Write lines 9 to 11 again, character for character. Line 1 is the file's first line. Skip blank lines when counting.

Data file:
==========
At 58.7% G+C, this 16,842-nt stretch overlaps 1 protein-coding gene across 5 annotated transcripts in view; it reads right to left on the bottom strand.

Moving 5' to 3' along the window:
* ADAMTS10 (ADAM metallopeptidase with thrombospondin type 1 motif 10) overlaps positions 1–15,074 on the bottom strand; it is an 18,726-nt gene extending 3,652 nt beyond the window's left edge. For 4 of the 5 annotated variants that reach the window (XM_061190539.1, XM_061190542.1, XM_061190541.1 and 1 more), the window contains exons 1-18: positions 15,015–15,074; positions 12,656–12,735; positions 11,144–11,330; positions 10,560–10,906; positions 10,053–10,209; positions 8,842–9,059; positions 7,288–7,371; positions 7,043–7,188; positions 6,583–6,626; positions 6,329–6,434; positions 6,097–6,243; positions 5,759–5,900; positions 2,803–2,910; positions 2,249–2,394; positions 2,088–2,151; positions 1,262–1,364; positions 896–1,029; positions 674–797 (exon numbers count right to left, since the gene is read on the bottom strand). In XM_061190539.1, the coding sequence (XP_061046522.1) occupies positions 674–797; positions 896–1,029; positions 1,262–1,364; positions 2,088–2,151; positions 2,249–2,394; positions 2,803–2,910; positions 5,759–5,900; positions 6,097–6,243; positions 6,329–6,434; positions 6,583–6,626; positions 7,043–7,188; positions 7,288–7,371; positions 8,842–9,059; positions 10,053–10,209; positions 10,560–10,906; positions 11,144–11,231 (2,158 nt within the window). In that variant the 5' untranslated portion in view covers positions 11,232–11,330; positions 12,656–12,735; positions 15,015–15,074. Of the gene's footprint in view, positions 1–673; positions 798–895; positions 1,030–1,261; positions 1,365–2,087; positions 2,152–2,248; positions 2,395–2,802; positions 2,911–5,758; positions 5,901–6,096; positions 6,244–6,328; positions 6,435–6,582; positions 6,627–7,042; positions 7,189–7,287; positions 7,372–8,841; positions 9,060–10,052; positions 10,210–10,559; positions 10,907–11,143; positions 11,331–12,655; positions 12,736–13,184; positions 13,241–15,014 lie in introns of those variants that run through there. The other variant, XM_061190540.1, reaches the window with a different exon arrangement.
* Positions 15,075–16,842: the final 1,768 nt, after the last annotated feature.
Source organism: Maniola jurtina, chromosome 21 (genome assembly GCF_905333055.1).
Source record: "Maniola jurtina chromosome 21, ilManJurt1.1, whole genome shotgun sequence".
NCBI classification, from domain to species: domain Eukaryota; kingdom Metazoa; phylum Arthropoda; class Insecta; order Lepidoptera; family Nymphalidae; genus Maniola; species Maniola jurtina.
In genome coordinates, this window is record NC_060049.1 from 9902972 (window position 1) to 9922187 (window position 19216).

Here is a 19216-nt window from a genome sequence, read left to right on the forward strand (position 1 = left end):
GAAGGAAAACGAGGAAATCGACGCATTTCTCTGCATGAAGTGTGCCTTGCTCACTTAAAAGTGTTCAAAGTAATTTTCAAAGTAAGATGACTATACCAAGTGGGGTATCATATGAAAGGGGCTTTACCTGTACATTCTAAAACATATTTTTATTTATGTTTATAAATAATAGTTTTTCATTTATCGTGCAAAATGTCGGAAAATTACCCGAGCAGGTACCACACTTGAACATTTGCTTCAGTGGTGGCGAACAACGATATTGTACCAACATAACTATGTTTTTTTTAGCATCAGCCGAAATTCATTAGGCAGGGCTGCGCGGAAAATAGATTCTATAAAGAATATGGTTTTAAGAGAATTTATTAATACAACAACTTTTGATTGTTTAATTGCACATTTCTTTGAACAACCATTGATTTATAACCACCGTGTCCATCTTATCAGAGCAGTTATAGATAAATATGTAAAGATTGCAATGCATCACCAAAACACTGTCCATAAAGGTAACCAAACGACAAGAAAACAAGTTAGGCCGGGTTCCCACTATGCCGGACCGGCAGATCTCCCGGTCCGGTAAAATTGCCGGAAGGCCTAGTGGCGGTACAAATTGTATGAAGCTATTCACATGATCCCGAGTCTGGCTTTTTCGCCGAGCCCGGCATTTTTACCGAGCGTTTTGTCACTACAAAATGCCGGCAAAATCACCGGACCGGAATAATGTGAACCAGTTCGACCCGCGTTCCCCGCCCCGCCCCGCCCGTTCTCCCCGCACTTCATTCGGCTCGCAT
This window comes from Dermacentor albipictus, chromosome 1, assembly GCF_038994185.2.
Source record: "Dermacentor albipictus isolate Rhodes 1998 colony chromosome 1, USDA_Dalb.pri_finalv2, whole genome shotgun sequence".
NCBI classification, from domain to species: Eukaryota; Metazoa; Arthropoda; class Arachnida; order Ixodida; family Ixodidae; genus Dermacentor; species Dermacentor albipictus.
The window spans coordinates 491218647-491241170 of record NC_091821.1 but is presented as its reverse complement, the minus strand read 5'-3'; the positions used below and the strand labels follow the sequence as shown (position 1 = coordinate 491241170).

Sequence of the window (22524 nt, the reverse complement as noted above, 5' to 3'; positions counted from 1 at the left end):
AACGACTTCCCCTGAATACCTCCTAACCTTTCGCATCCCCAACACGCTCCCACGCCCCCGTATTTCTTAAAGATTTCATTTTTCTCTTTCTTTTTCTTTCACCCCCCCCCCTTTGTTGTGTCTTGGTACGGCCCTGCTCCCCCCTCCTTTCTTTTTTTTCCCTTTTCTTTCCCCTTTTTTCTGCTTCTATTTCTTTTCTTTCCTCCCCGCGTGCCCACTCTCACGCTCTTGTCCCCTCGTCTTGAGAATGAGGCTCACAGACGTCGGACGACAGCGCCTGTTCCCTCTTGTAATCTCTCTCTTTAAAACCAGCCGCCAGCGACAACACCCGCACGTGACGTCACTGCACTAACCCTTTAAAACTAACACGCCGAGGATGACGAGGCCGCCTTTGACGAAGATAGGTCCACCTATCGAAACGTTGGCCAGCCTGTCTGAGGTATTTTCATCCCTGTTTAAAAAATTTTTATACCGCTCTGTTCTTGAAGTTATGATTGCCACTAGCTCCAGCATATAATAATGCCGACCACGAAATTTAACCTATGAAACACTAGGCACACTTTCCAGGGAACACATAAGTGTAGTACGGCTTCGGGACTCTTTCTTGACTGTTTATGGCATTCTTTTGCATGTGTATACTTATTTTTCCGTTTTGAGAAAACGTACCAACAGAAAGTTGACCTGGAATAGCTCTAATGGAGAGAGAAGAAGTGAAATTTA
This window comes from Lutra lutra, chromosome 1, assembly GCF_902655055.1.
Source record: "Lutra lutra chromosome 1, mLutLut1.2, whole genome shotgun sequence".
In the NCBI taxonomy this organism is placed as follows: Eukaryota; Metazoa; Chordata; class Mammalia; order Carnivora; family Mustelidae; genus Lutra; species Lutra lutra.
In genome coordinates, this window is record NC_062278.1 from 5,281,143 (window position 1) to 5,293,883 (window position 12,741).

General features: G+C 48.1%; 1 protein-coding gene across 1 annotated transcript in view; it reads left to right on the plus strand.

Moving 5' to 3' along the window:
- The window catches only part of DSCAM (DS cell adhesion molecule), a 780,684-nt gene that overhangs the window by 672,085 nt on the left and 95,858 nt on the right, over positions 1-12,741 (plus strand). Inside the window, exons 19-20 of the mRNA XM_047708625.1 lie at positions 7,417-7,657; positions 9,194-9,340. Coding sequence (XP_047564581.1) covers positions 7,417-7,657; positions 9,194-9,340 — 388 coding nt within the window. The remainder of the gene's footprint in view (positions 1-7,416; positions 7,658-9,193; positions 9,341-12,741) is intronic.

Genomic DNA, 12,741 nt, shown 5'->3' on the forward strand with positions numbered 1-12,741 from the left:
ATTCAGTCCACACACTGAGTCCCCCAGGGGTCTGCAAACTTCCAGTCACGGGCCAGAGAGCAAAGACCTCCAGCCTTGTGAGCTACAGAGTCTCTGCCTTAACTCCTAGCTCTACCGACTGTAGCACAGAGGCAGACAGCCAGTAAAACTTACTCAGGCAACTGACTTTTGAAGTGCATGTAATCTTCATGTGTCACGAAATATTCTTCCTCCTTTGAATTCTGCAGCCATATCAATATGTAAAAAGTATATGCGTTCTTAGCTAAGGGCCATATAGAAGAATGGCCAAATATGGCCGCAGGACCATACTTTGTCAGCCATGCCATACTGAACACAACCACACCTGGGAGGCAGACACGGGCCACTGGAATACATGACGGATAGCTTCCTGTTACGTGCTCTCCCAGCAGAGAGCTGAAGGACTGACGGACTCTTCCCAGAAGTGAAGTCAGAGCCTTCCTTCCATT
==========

Here is a 19216-nt window from a genome sequence, read left to right on the forward strand (position 1 = left end):
GAAGGAAAACGAGGAAATCGACGCATTTCTCTGCATGAAGTGTGCCTTGCTCACTTAAAAGTGTTCAAAGTAATTTTCAAAGTAAGATGACTATACCAAGTGGGGTATCATATGAAAGGGGCTTTACCTGTACATTCTAAAACATATTTTTATTTATGTTTATAAATAATAGTTTTTCATTTATCGTGCAAAATGTCGGAAAATTACCCGAGCAGGTACCACACTTGAACATTTGCTTCAGTGGTGGCGAACAACGATATTGTACCAACATAACTATGTTTTTTTTAGCATCAGCCGAAATTCATTAGGCAGGGCTGCGCGGAAAATAGATTCTATAAAGAATATGGTTTTAAGAGAATTTATTAATACAACAACTTTTGATTGTTTAATTGCACATTTCTTTGAACAACCATTGATTTATAACCACCGTGTCCATCTTATCAGAGCAGTTATAGATAAATATGTAAAGATTGCAATGCATCACCAAAACACTGTCCATAAAGGTAACCAAACGACAAGAAAACAAGTTAGGCCGGGTTCCCACTATGCCGGACCGGCAGATCTCCCGGTCCGGTAAAATTGCCGGAAGGCCTAGTGGCGGTACAAATTGTATGAAGCTATTCACATGATCCCGAGTCTGGCTTTTTCGCCGAGCCCGGCATTTTTACCGAGCGTTTTGTCACTACAAAATGCCGGCAAAATCACCGGACCGGAATAATGTGAACCAGTTCGACCCGCGTTCCCCGCCCCGCCCCGCCCGTTCTCCCCGCACTTCATTCGGCTCGCAT
This window comes from Dermacentor albipictus, chromosome 1, assembly GCF_038994185.2.